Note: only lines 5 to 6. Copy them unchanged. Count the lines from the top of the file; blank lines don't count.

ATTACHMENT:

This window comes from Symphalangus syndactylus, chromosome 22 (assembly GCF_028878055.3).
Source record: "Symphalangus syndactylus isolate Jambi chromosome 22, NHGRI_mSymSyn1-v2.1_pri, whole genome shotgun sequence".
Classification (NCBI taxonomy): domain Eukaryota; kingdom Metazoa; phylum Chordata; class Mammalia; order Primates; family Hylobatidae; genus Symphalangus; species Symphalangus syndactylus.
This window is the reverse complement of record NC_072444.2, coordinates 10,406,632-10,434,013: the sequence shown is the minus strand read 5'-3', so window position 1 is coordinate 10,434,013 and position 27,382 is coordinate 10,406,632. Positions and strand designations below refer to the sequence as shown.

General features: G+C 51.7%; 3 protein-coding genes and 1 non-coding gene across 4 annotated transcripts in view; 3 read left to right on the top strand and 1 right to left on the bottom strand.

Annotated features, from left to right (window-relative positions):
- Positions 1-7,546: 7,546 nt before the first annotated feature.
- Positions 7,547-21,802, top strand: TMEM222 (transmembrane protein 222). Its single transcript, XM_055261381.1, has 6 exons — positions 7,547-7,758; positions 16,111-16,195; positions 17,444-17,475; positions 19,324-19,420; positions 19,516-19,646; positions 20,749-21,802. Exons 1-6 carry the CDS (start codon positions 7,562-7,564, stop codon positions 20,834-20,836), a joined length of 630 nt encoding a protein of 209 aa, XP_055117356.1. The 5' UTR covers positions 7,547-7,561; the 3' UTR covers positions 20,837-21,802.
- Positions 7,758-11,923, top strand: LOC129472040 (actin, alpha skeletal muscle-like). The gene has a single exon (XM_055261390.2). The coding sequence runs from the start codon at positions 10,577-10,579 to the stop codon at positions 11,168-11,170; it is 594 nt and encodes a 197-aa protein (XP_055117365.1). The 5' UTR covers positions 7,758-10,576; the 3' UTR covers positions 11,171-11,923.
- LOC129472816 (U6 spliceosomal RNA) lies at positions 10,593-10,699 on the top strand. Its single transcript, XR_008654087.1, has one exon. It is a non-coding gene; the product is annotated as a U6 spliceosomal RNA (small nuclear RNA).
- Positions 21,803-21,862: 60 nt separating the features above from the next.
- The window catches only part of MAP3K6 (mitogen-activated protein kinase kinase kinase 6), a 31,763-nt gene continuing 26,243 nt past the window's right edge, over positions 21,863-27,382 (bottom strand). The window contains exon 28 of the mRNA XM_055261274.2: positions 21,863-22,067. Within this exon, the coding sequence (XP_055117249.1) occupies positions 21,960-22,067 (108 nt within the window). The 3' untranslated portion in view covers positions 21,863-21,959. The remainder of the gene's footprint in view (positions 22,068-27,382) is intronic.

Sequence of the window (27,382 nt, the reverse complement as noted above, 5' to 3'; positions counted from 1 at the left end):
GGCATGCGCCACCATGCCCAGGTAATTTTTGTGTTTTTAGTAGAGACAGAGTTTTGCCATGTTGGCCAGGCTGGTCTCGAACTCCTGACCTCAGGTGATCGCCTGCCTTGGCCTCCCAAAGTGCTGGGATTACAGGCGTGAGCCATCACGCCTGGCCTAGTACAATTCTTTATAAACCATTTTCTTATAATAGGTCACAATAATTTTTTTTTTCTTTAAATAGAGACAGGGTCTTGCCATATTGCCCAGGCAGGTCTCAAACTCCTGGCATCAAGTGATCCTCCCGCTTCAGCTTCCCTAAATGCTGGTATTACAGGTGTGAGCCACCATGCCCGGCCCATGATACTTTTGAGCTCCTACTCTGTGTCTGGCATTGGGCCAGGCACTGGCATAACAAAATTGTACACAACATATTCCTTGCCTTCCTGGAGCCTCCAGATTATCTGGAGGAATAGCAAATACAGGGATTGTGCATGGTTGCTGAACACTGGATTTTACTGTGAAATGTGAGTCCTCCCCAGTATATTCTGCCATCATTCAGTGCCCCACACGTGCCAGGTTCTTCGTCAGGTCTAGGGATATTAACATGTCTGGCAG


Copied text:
General features: G+C 51.7%; 3 protein-coding genes and 1 non-coding gene across 4 annotated transcripts in view; 3 read left to right on the top strand and 1 right to left on the bottom strand.

Annotated features, from left to right (window-relative positions):